Sugar beet seed breeder KWS has called for more sales competition in the UK, after failing to get a second herbicide-tolerant variety on the Recommended List this season.
Farmers Weekly understands the company lost an appeal to have KWS Breanna added to the British Beet Research Organisation (BBRO) sugar beet Recommended List for 2020 at a confidential hearing of the Recommended List (RL) appeals committee on Tuesday (21 January).
The BBRO is a joint venture between British Sugar and NFU Sugar. The RL crop committee is made up of growers, British Sugar, independent agronomists, seed industry reps and BBRO scientists but British Sugar says there is no NFU or British Sugar representation on the appeals committee.
Growers are able to order beet seed only via British Sugar, with the exception this season of another herbicide-tolerant KWS variety, Smart Janninka. This will be sold alongside Bayer’s Conviso herbicide spray through Frontier, British Sugar’s sister company. Frontier is 50% owned by Associated British Foods, which bought British Sugar for £880m in 1990.
Had Breanna made it on to the Recommended List, it would have been sold through rival agronomy and distribution firm Hutchinsons, increasing competition.
KWS UK sugar beet country manager Ben Bishop refused to comment on the company’s negotiations, but said: “We are emphatically on the side of growers and fully support the desire for greater choice and competition in the UK.
“Innovation in breeding will help ensure sugar beet remains competitive for the benefit of all parties, and it is important that new varieties are accessible to growers if the challenges facing the crop are to be addressed.”
The company said it would continue to respect the protocols of the Recommended List system.
The herbicide-tolerant varieties represent a major shake-up for the sector, and are tipped to be hotly sought after as they will allow beet to be grown in fields that are currently too weed-infested to support the crop.
KWS also announced in November that growers of their older varieties will have the right this season to choose on their order form whether their seed is processed and pelleted by Germains Seed Technology or KWS.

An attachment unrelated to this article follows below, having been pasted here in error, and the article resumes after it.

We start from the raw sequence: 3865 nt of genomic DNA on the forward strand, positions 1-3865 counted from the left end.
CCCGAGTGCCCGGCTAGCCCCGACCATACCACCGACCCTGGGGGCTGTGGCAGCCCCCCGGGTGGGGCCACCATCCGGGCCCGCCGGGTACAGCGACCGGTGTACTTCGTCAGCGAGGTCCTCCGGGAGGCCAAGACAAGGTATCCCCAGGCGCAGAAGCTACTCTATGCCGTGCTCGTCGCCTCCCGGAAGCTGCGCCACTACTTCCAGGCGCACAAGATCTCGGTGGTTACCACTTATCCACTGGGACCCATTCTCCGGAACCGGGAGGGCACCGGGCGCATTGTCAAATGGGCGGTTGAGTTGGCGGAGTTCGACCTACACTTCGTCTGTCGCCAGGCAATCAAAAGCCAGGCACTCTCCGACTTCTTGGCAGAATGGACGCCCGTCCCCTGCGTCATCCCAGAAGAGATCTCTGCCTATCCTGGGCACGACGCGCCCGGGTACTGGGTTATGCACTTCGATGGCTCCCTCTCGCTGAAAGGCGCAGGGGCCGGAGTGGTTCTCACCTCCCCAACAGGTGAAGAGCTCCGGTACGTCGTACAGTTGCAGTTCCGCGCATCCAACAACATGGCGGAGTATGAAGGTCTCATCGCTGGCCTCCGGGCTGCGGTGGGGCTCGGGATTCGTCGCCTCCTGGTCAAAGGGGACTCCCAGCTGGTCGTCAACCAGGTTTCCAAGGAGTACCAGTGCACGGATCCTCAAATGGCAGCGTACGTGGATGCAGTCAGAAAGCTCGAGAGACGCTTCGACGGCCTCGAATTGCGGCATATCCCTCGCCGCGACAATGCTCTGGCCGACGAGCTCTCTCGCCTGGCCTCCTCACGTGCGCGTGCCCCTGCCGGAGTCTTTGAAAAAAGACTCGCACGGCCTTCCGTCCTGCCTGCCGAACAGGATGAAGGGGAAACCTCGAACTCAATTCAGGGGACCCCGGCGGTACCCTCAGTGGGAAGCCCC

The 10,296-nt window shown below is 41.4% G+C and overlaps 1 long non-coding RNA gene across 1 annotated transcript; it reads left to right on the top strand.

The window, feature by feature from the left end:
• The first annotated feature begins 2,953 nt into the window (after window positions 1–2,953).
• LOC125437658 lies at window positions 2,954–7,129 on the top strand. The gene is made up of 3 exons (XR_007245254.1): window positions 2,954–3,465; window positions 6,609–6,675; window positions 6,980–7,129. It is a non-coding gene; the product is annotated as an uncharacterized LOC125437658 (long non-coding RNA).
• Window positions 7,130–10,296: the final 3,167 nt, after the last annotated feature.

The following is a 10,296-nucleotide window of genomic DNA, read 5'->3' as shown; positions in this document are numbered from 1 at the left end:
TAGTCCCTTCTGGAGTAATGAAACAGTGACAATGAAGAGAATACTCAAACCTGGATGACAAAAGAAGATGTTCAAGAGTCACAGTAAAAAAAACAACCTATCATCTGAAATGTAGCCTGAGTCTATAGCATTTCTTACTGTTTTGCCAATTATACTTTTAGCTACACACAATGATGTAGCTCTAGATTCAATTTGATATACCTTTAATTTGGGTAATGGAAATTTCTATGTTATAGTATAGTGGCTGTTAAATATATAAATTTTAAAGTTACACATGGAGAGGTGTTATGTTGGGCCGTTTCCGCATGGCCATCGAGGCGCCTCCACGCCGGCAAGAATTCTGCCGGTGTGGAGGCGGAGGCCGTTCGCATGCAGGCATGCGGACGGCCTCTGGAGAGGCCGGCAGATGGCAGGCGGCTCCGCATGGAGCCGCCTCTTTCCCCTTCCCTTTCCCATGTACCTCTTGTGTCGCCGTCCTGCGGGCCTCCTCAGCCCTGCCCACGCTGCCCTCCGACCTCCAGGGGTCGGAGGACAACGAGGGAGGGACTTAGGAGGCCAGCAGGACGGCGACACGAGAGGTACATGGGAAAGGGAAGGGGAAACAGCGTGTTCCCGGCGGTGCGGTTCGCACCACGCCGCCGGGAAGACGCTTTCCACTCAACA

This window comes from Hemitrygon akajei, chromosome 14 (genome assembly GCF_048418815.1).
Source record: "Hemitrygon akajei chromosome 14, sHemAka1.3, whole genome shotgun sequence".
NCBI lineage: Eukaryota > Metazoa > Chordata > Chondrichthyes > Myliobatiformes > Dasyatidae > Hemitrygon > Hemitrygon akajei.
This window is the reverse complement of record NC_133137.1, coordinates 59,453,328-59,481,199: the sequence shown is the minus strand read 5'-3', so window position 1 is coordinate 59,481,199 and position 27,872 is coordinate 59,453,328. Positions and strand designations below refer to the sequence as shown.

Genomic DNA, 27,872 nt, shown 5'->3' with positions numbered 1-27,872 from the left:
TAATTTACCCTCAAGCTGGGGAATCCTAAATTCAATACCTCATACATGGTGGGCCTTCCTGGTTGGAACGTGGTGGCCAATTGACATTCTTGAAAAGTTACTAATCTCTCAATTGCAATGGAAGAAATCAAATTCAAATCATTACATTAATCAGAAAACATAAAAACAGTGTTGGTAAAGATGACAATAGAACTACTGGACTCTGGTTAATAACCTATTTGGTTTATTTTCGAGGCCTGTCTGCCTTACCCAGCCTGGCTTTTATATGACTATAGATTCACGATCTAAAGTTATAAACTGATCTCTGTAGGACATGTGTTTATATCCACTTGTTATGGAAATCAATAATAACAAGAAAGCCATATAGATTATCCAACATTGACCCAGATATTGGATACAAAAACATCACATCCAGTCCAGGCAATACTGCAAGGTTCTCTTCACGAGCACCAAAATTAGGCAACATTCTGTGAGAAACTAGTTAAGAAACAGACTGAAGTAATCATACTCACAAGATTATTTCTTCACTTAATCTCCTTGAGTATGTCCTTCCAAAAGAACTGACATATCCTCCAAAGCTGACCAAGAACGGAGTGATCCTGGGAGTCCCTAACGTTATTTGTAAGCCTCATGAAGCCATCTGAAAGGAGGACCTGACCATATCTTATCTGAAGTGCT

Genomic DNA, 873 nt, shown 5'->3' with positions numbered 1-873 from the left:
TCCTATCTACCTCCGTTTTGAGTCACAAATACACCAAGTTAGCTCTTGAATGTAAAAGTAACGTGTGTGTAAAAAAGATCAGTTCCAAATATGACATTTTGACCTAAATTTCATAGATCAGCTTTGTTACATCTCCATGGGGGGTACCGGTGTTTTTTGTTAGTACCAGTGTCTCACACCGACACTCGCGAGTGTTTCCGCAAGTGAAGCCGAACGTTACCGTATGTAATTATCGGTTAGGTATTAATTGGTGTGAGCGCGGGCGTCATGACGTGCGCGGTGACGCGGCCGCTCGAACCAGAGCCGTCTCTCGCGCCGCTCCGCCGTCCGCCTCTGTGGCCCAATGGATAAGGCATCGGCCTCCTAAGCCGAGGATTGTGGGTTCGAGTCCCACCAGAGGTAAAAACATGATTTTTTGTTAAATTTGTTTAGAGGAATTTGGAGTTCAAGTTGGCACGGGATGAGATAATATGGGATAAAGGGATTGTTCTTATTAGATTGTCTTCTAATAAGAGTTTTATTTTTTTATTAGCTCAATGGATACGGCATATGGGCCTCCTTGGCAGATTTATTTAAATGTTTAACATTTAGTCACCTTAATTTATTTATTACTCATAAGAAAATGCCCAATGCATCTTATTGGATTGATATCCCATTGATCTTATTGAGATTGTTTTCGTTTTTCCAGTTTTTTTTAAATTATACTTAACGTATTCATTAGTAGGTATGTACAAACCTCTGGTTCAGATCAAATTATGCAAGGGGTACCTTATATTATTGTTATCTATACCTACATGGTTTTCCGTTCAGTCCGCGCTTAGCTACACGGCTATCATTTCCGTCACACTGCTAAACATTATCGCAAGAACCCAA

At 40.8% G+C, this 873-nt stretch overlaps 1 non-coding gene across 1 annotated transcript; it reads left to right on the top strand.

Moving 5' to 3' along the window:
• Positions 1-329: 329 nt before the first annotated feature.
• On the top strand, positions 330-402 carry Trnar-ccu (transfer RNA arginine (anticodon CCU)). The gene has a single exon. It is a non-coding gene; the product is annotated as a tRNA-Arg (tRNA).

Germains is a wholly owned subsidiary of British Sugar and had previously prepared all UK sugar beet seed for planting.
Speaking in November, Mr Bishop said: “We would have welcomed the opportunity to decide the price for our pelleted seed to growers, as it would not only extend choice, but also promote competition between all parties for the benefit of growers.”
Why is the sugar beet industry controlled by one company?
Sugar beet has been grown in Britain since the 1920s and, by 1928, there were 18 beet processing factories in operation.
In 1936, all of the processors were amalgamated into one company by an Act of parliament, which aimed to break British dependence on sugar cane from the colonies.
The government used the company to control UK sugar production by distributing an area quota to about 12,000 farmers and setting a price guarantee. It also had a shareholding in the company of just under 25%.
When the UK joined the EEC in 1973, sugar policy was set in Brussels. The government’s shares in British Sugar were sold off in 1981 to commodity trader S&W Berisford, which eventually acquired complete control of the company.
Tighter EEC restrictions on the import of cane sugar saw British Sugar grow its UK market share from 26% in 1973 to 52.5% in 1985, but lower guaranteed prices meant profitability in the sector fell.
Declining fortunes at Berisford saw a number of national and international firms vying to purchase British Sugar from the company.
This was eventually won by the Weston family’s Associated British Foods at the end of 1990, when it purchased British Sugar for £880m. It continues operating as the sole beet seed distributor and sugar beet buyer in the UK.